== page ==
Title

UTSA-16 Growth within 3D-Printed Co-Kaolin Monoliths with High Selectivity for CO₂/CH₄, CO₂N₂, and CO₂/H₂ Separation

Abstract

Honeycomb monoliths loaded with metal-organic frameworks (MOFs) are highly desirable adsorption contactors because of their low-pressure drop, rapid mass-transfer kinetics, and high-adsorption capacity. Moreover, three-dimensional (3D)-printing technology renders direct material modification a realistic and economic prospect. In this study, 3D printing was utilized to impregnate kaolin-based monolith with UTSA-16 metal formation precursor (Co), whereupon an internal growth was facilitated via a solvothermal synthesis approach. The cobalt weight loading in the kaolin support was varied systematically to optimize the MOF growth while retaining monolith mechanical integrity. The obtained UTSA-16 monolith with 90 wt % loading exhibited similar textural features and adsorption characteristics to its powder analogue while improving upon structural integrity. In comparison to previously developed 3D-printed UTSA-16 monoliths, the UTSA-16-kaolin monolith not only showed higher MOF loading but also higher compression stress, indicative of its robust structure. Furthermore, the 3D-printed UTSA-16-kaolin monolith displayed a comparable CO₂ adsorption capacity to the UTSA-16 powder (3.1 vs 3.5 mmol/g at 25°C and 1 bar), which was proportional to its loading. Selectivity values of 49, 238, and 3725 were obtained for CO₂/CH₄, CO₂/N₂, and CO2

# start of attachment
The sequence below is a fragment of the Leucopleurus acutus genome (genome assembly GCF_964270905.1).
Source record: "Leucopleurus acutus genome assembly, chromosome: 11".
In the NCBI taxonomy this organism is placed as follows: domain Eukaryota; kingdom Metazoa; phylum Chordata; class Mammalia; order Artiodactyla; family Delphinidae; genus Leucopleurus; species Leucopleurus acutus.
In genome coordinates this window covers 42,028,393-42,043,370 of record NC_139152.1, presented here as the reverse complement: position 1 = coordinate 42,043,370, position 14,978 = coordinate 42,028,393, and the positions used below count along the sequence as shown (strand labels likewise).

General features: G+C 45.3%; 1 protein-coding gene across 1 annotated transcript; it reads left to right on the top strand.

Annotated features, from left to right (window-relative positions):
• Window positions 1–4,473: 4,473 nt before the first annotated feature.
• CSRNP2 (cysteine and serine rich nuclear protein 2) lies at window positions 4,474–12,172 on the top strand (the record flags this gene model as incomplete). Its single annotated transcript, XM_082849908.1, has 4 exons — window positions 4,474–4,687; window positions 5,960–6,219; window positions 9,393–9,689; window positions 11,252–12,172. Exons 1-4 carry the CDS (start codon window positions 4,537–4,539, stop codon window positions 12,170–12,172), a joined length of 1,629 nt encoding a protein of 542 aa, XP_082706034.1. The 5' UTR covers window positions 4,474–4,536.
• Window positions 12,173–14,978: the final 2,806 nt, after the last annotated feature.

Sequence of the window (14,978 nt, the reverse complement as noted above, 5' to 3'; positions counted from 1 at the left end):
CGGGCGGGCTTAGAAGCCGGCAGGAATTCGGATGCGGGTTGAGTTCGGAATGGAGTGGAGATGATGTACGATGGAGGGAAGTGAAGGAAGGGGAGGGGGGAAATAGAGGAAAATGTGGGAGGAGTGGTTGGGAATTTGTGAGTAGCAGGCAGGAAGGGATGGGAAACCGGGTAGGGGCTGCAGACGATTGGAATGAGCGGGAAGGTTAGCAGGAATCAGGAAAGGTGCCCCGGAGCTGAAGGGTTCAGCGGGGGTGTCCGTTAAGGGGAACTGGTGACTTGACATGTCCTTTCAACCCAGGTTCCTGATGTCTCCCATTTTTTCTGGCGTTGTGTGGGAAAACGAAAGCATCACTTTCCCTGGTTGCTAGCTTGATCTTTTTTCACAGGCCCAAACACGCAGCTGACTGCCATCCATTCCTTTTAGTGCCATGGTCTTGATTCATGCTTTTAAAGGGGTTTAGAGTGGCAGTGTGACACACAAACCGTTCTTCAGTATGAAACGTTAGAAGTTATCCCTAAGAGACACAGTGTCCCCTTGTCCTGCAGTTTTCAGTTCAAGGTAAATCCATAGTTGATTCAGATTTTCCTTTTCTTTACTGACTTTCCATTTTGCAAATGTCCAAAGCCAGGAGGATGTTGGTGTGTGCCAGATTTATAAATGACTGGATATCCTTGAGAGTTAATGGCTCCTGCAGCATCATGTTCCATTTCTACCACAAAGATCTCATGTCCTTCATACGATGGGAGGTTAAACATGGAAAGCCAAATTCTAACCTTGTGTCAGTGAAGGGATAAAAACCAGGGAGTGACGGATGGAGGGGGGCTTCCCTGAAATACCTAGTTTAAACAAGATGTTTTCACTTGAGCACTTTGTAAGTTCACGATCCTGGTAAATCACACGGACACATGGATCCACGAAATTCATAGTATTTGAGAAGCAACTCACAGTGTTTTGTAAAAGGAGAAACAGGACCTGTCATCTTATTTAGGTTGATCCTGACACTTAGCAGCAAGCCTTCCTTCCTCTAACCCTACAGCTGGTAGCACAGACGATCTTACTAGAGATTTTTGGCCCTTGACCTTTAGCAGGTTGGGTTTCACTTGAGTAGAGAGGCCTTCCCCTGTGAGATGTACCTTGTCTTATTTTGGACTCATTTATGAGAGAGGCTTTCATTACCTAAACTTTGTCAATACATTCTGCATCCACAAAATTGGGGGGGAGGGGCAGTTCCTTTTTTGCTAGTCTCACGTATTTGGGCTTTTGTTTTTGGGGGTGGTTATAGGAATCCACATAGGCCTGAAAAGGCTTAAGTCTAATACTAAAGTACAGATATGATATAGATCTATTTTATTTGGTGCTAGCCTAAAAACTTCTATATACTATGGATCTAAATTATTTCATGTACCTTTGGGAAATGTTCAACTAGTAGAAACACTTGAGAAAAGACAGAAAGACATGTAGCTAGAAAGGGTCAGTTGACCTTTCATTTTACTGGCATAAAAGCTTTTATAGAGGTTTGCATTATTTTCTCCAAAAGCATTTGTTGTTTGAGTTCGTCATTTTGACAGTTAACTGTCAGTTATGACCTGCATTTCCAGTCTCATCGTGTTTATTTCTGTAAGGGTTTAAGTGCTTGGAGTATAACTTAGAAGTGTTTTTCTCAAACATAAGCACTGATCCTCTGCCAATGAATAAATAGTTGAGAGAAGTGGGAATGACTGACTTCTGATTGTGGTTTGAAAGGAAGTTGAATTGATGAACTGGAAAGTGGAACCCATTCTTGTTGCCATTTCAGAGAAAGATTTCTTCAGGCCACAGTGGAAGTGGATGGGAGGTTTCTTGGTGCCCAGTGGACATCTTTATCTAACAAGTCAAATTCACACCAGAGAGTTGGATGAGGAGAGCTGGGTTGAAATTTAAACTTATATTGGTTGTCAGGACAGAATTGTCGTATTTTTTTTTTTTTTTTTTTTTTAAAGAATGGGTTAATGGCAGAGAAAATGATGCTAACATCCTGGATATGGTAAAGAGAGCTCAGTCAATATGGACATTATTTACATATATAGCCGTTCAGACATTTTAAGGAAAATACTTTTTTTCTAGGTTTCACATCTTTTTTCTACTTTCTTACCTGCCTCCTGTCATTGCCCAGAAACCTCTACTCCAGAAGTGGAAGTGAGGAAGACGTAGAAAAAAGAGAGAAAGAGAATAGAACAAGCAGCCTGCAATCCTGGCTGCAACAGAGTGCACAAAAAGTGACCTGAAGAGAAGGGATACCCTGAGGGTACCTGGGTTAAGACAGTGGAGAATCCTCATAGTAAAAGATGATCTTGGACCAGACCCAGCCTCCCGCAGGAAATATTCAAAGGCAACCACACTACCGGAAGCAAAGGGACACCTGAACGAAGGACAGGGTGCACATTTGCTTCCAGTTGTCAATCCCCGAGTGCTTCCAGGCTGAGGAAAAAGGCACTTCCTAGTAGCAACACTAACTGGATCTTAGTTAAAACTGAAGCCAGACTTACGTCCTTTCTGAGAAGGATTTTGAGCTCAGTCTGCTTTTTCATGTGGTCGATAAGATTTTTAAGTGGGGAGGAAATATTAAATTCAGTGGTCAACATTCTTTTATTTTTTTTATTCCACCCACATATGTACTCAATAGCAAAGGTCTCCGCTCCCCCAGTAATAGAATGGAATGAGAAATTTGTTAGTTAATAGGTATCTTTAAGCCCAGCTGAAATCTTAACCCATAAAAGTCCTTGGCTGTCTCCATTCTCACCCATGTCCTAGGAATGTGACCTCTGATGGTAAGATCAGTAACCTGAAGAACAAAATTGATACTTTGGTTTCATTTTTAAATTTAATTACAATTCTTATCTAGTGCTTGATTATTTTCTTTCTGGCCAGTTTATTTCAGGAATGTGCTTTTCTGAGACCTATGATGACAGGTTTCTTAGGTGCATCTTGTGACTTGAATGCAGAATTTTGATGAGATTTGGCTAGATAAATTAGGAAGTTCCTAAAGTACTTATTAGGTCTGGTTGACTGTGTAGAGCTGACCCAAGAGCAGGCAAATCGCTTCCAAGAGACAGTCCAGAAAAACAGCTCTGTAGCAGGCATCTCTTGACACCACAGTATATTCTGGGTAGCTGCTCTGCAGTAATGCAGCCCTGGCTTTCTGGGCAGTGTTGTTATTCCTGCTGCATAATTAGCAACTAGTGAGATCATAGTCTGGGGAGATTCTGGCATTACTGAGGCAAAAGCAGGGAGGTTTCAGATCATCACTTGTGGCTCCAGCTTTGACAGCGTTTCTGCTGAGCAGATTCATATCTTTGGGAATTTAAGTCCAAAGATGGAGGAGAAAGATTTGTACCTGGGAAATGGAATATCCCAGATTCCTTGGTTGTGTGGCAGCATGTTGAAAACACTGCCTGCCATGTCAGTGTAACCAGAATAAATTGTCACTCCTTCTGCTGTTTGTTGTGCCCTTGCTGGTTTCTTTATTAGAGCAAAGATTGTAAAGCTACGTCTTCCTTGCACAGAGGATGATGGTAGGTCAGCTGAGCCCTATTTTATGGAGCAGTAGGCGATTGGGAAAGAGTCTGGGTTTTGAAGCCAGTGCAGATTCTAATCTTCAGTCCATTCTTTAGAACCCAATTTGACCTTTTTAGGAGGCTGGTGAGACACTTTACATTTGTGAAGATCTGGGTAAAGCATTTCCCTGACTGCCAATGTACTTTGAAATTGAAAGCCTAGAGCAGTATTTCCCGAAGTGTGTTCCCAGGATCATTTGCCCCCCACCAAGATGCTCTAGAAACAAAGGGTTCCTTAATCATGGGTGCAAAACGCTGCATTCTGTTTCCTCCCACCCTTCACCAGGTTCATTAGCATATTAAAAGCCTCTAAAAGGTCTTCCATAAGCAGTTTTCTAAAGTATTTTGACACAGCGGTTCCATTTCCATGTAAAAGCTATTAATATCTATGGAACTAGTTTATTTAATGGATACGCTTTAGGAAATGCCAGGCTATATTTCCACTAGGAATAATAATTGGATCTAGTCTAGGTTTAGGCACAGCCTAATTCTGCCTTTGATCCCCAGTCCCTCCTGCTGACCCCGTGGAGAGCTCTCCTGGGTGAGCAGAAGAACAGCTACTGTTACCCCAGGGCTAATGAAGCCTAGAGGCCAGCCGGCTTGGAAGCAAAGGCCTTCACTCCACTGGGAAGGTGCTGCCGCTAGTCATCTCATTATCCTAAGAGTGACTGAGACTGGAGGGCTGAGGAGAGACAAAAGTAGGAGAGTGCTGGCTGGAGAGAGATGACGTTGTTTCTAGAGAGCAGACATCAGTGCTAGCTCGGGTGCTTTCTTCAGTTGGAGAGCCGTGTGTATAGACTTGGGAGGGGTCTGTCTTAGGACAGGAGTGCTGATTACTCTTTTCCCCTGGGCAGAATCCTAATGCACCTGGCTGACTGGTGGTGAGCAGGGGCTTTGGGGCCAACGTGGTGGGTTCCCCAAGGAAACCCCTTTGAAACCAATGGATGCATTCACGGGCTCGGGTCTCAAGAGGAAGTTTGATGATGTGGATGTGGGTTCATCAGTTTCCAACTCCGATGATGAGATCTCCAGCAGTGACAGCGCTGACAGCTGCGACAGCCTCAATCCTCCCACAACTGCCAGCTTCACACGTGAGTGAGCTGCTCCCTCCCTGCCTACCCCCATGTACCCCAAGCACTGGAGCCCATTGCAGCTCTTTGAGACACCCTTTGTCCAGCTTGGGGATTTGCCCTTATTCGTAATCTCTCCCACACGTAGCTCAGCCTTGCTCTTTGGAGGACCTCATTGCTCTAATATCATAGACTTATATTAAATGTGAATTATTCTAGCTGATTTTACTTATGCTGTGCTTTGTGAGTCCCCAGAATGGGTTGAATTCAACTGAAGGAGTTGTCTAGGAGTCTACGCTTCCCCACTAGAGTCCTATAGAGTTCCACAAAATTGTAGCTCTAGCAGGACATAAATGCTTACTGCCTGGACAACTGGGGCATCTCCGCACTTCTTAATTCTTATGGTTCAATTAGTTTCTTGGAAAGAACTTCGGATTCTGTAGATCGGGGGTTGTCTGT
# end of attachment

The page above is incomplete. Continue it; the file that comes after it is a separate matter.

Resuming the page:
Department(s)

Chemical and Biochemical Engineering

Comments

The authors would like to thank financial support from NASA-EPSCoR through the project NNX15AK38A.

Keywords and Phrases

Adsorption; Carbon Dioxide; Crystalline Materials; Kaolin; Mass Transfer; Organometallics; Powder Metals; Stress Analysis; Adsorption Characteristic; High Adsorption Capacity; Mass-Transfer Kinetics; Material Modifications; Mechanical Integrity; Metalorganic Frameworks (MOFs); Separation Potential; Solvothermal Synthesis; 3D Printers; 3D Printing; Honeycomb Monolith; MOF Growth; UTSA-16

International Standard Serial Number (ISSN)

1944-8244; 1944-8252

Document Type

Article - Journal

Document Version

Citation

File Type

text

Language(s)

English

Rights

© 2018 American Chemical Society (ACS), All rights reserved.

PubMed ID

29750498

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